'We have taken technology to the mandal and booth level.'
Aditi Phadnis reports.
The year was 2002 (September-October) and campaigning for assembly elections in Gujarat was in full swing.
The crowd was waiting for Narendra Modi. As the Mazda truck, redesigned as an air-conditioned chariot (rath) glided to a halt, a makeshift podium with a canopy emerged slowly from the middle of the rath via a hydraulic lift.
Standthe ing at the centre, raising his hands, smiling, was Modi, in a scene that was a cross between the Mahabharat and Star Wars.
The gasp of the crowd was almost audible.
However, COVID-19 has changed all of that. There will be few public meetings, even fewer yatras.
Zoom and Cisco Webex are now the favoured modes of communication with voters.
The rath will still be there -- but fitted with LED lights, playing clips from the prime minister's past speeches and nationalist songs, festooned with posters, a kind of mobile audio-visual display, as it trundles through villages and towns.
Instead of public meetings, much of the Bharatiya Janata Party's campaign in the election will be conducted digitally.
"We have taken technology to the mandal and booth level," says Devesh Kumar, the BJP general secretary and co-convenor of the campaign committee.
There is no choice. Guidelines issued by the Election Commission stipulate that no more than five people will be allowed for a door-to-door campaign, a maximum of five vehicles can be used in road shows and public rallies will be allowed in grounds pre-identified by district election officer, with social distancing, sanitisers, masks and a cap of 100 people.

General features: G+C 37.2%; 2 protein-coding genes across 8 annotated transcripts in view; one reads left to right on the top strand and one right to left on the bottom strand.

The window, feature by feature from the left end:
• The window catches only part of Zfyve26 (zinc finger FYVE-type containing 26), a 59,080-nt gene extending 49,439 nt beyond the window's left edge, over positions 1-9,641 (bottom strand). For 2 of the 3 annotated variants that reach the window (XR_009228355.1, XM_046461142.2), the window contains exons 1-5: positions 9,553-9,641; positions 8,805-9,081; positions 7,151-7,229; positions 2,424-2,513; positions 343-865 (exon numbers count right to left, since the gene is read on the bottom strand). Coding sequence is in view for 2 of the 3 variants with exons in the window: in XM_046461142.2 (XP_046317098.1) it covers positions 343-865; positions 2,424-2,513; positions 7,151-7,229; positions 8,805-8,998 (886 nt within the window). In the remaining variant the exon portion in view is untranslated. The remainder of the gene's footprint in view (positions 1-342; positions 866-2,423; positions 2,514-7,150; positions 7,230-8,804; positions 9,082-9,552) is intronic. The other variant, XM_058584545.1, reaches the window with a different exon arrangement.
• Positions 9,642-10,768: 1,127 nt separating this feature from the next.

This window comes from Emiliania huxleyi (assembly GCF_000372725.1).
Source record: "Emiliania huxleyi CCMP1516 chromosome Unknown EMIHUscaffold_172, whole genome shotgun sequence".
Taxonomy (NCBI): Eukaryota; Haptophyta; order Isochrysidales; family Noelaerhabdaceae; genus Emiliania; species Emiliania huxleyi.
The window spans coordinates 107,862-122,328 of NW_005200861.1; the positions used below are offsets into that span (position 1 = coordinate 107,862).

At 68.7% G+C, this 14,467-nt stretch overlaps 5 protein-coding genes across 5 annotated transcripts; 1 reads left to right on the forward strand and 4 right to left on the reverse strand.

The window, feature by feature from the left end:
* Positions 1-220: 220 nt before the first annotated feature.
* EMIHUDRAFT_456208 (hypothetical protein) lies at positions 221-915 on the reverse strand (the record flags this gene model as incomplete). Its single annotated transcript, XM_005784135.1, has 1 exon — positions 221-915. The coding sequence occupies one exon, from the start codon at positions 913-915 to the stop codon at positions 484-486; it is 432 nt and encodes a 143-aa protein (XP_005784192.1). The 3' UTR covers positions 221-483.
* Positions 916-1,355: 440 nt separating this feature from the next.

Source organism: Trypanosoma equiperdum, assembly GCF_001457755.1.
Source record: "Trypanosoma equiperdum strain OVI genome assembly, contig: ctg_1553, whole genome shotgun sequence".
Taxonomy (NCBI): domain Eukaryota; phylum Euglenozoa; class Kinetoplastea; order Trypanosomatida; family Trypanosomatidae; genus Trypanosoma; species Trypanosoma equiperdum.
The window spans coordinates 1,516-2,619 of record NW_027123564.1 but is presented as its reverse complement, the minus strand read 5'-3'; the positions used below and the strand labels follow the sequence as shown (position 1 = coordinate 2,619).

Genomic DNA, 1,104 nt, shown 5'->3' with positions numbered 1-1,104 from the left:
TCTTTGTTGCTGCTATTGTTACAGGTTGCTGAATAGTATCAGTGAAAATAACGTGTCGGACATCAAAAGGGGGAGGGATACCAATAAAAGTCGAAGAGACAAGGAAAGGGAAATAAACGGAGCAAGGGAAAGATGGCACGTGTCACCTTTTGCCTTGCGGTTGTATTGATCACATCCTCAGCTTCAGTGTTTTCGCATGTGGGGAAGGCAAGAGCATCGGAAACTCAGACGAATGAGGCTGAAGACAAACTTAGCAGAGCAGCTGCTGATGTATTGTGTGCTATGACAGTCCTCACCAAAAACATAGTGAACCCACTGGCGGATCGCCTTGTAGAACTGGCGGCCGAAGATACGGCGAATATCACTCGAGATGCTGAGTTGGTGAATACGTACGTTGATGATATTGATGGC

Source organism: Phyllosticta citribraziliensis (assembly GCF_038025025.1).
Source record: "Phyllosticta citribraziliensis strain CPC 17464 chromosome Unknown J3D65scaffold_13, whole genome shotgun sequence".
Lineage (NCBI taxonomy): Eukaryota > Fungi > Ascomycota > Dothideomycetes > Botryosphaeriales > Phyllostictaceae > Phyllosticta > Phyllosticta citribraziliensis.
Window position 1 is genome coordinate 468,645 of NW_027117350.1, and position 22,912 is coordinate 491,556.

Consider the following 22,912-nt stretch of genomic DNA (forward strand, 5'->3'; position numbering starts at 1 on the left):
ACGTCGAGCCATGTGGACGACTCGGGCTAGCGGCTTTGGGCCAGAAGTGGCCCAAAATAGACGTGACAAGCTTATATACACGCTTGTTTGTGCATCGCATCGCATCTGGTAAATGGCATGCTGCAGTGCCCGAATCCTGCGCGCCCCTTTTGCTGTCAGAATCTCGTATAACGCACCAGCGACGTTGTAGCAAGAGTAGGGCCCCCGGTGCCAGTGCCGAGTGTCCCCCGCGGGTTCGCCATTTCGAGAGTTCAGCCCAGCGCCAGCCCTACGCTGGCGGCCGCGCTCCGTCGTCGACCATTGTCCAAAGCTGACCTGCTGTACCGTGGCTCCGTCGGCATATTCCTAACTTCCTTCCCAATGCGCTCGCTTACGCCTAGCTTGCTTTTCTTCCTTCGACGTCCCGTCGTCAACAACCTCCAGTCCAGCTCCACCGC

"Even at the panchayat level, people have begun to understand Zoom and Cisco Webex," Kumar adds.
The Bihar BJP has undertaken extensive workshops to train cadres on how to download and operate the systems, including the 'mute' and 'unmute' functions and how to speak.
"Our office-bearers have visited every assembly segment to train people: First, we held virtual conferences and then we visited the locations personally to hold small sessions with people -- no more than 50 or 55 people at a time, all wearing masks. The last round was in Araria and Kishanganj," he says.
When Union Home Minister Amit Shah held the first virtual public meeting in June, the party was expecting 100,000 people to join; however, 15 million heard him.
This was a result of the technology familiarisation exercise. The meeting was Webcast on Facebook Live, YouTube and Zoom.
All news channels aired the meeting live. Small screens were also put up at the booth level. Nobody had to go far to attend the meeting.
Kumar says in the future too, the same pattern will be followed, even for rallies addressed by the prime minister.
"For example, he might hold a rally of 100 in Muzaffarpur. That will be beamed all across the state using technology," Kumar says.
Earlier this month, Chief Minister and Janata Dal-United President Nitish Kumar also held a virtual public meeting.
BJP MP Rajeev Chandrashekhar, who has interests in media, says campaigning will be via paid time on television in addition to digital media.
All political parties will have to tailor their campaigns accordingly. "You will see campaign spends on TV go up," he says
Social scientist Milan Vaishnav cautions against blithe assumptions about the capabilities of technology to power elections.
"If you look at all other walks of life -- consumer products, sports, film, music, work -- data and digital applications are all the rage. Why should politics be exempt from these sweeping changes?" asks Vaishnav.
"But let's also not forget the realities of India. There are still barriers to digital communications."
"Smartphone penetration is highly uneven," Dr Vaishnav points out. "There is a tremendous potential to misuse digital platforms, which could spark a backlash."
"If technology were the determining factor," he adds, "the BJP would not have lost major state elections going back to 2017."